Blog reader Jake da Snake, a professional educator, checks in today with commentary on advertising in today's Democrat-Gazette from the eStem charter school. The ad includes three graphs purporting to show sharp gains in scores on standardized tests by eStem students in just three months of enrollment there.
Perhaps so. I'll reiterate that stats we compiled show that eStem opened with a student body disproportionately composed (compared with the surrounding LR school district) of students already demonstrating successful academic performance. They are continuing to do so. Good for them and the school, if not unanticipated.
But that's not Jake's concern. His concern is with presentation of the numbers, in what he indicates is a statistically dishonest fashion. Read on. You won't find a similar analysis of these numbers in the D-G, a leading advocate of eStem financially and editorially.
eStem 2008 to 2009 Annual Report
The NWEA test used at eStem is used by over 2,200 school districts in the testing of over 3 million students. It is recognized as a reliable and valid measure of academic growth. NEA and other educational organizations tout the fact that NWEA believes that testing should take place more than once a year in order to provide a more accurate picture of progress.
Problems with eStem advertisement:
The primary problem with eStem’s advertisement is the use of bad graphs which exacerbate errors of scale. This is called a Zoom Graph.
The Zoom Graph is a graph that does not start at (0,0) thus making small changes seem big. Useful in the study of trends, but often passed off as actual changes. Such graphs are very popular in financial circles (and educational circles, as well).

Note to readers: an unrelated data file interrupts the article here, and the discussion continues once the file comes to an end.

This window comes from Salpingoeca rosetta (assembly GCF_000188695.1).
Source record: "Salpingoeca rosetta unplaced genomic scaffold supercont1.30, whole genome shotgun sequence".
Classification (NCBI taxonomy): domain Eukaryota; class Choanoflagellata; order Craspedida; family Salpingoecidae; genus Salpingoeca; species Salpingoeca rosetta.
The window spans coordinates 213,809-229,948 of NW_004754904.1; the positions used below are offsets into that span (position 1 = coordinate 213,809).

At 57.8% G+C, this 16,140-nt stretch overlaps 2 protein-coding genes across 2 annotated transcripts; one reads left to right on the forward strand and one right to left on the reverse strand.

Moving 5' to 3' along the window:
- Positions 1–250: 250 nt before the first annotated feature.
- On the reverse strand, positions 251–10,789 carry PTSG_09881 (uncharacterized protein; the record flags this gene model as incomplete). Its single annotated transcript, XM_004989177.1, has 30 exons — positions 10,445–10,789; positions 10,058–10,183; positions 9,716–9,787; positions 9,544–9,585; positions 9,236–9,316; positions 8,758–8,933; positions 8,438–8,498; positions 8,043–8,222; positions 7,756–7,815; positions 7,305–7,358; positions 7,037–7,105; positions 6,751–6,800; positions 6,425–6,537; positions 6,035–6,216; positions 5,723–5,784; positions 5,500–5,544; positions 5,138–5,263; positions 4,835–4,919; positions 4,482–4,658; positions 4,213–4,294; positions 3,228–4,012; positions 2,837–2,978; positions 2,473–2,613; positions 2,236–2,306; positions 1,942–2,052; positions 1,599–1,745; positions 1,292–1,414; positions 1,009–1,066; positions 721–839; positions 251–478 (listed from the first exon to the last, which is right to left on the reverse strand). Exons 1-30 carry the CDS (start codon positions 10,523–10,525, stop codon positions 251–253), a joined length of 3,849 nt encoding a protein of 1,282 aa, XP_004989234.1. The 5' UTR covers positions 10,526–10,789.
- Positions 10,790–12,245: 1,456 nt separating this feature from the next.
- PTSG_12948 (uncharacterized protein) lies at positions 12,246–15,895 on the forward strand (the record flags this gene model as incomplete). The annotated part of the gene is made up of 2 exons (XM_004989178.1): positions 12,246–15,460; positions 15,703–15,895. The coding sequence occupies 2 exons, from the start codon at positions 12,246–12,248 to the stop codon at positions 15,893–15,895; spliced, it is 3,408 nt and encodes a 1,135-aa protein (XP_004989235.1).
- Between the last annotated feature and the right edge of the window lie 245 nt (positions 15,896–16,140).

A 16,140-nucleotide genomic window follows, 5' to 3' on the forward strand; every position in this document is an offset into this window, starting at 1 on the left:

By reducing the range of starting and ending scale numbers on the graph, one can make the graph appear much steeper. The actual percentages of improvement are as follows: (1) Elementary – 4.1%; (2) Middle – 1.2%; (3) High – 1.1%. However, looking at the graphs, it appears as if one is climbing Mt. Everest as one goes up these few percentage points.
The graphs are distortions.
* Graphs should not provide a distorted picture of the values they portray.
* Distortion can be either deliberate or accidental.
* (Of course, it can be useful to know how to produce a graph which bends the truth.)
Ed Tufte of Yale University has defined a “lie factor” as a measure of the amount of distortion in a graph.
* The lie factor is defined to be:
Lie Factor = size of effect shown in graphic divided by the size of effect shown in data
* If the lie factor of a graph is greater than 1, the graph is exaggerating the size of the effect.
The Lie Factor for these graphs is several times greater than 1.
The secondary problem is minor but is one that goes against NWEA recommendations. All graphs use a dotted line to represent “Expected Growth.” NWEA argues that this is not proper terminology and that one should use “Typical Growth.”
Finally, no information is given as to how these scores compare to other schools using the NWEA.